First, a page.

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I am setting up an email server with Postfix and Dovecot. Remote email clients can read email, but cannot reply to it or send new messages. (Email clients local to the server receive and send email just fine.) For example, Alpine tries until told to give up, when it says "Error sending: SMTP greeting failure 421 SMTP connection went away".

When I run alpine -d 4, the debug output shows:

=== sending:
Sending mail...
call_mailer: via TCP
IMAP 11:34:01 9/14 mm_log babble: Try IP address [xx.xx.xxx.xxx]
IMAP DEBUG 11:34:02 9/14: * OK Dovecot ready
tcptimeout: waited 15 seconds
tcptimeout: waited 30 seconds
. . . .

To me, that suggests a problem on the server b/w Dovecot and Postfix. But I can't figure out how to diagnose it.

The server's syslog shows a successful imap-login, but none of the logs (remote or client) seem to have any information about the failure to send the message.

Odds are very good that I've screwed up something in the Postfix or Dovecot configuration (SSL / TLS? SASL?) I'd like to trouble-shoot this without guessing endlessly. So, please: What is a good process to debug this?
How can I test the interactions among the various processes so I can find the one that is failing?
Is there a way to increase the debugging / logging output of Postfix and Dovecot?
Is there a way to emulate the Dovecot / Postix interaction, and / or the remote client / IMAP server connection, so I can see if these are proceeding as required?

Thanks.

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4 Answers 4

Are you sure you have an SMTP mailer running, i.e. telnet into your mail server on port 25 and get a response?

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Sorry, are you running both SSL and plain sending? Either way, you can try running tcplist/sockstat/netstat to find out what programs are listening to what ports to make sure postfix is listening to the port you're trying to send out on. –  Bart Silverstrim Sep 14 '09 at 15:50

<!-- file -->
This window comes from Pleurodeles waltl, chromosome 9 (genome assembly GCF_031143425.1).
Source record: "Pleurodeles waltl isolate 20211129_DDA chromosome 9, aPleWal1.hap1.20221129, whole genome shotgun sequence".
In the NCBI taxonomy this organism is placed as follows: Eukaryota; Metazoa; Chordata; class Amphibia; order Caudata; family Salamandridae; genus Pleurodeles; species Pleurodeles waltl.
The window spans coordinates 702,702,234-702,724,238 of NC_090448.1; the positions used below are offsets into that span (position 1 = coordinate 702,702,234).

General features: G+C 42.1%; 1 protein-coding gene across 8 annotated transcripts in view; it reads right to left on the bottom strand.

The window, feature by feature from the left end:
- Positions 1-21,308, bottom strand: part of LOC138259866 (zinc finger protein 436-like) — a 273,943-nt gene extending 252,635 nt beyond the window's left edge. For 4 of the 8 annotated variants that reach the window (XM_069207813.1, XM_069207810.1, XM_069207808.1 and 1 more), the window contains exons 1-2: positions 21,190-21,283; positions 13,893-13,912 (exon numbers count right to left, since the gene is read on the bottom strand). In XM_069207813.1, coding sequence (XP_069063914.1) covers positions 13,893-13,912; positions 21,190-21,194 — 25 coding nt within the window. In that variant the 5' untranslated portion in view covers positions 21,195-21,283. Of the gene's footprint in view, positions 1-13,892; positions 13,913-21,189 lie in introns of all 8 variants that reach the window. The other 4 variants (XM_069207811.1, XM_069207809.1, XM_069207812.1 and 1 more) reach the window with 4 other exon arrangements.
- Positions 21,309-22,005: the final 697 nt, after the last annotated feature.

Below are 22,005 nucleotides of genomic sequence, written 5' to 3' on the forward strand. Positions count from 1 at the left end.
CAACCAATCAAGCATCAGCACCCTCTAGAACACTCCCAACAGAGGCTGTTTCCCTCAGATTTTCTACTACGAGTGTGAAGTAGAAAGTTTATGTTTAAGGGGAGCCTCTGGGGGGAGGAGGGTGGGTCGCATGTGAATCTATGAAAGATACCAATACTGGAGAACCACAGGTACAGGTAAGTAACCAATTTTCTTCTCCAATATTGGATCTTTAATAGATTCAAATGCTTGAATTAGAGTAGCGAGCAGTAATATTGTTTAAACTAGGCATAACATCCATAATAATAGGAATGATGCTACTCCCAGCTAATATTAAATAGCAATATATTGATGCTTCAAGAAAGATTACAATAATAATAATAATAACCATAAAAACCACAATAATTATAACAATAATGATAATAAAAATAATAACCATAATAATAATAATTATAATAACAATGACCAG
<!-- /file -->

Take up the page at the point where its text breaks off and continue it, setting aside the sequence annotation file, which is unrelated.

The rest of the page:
Yes. $ telnet mail.example.net 25 -> 220 mail.example.net ESMTP Postfix (Debian/GNU) –  chernevik Sep 14 '09 at 15:52
    
The clients, how are they configured to send mail? Plain SMTP? –  Bart Silverstrim Sep 14 '09 at 15:53
    
Haven't run netstat b/c I thought the IMAP login log messages indicated a connection. –  chernevik Sep 14 '09 at 15:56
    
IMAP shouldn't handle outgoing mail. Postfix does. Still need a daemon monitoring incoming connections. –  Bart Silverstrim Sep 14 '09 at 15:58
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I would also suggest that this is a postfix issue, what is the output of:

postconf -n

and

tail -n 50 /var/log/maillog (mail.log on ubuntu boxes)
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First of all, I would start with splitting this into 2 issues. IMAP is handles by Dovecot. If you are able to receive your messages from the server, then Dovecot isn't the issue, it is doing its job.

Sending the mail is done with Postfix. You said "mail clients local to the server receive and send email just fine." - this indicated to me that your mail clients may not be authenticating to the Postfix server on port 25, or it is not listening on your external interfaces on port 25. As Bart mentioned, try to telnet to port 25 and see if you get the Postfix banner. If you do, make sure your clients are authenticating (and you've set up Postfix to allow authentication) so that they can send mail through your server.

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I do get a Postfix banner when I telnet to port 25. netstat shows some process "master" listening to that port. –  chernevik Sep 14 '09 at 16:11
    
"Make sure your clients are authenticating" -- how do I do this? I don't see any authentication failures in the server logs. I do get these when I run Alpine and give a bad server account password. –  chernevik Sep 14 '09 at 16:16
    
You get these when checking mail though, right? Alpine can access both imap and smtp. I would turn off any SSL you have set up and then troubleshoot using telnet to port 25, see if you are getting the banner, and send a message from there (either using AUTH or not) –  Dave Drager Sep 14 '09 at 16:39
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You can pretend to be a client by reading the relevant RFC (particularly around section 4) and pretending to be a mail client. Turn off all SSL/TLS configurations first to see if you are able to send mail properly. Then, turn them on and use telnet-ssl or openssl client to connect to the SSL ports instead.

Also, you need to be clear on whether there are problems with local or external mail delivery. If it is local delivery, you need to check how this is done by postfix. A common way would be to pipe local mail delivery over to procmail but it is also possible to pipe it over to dovecot and you need to make sure that the piping is working correctly. Check the logs.

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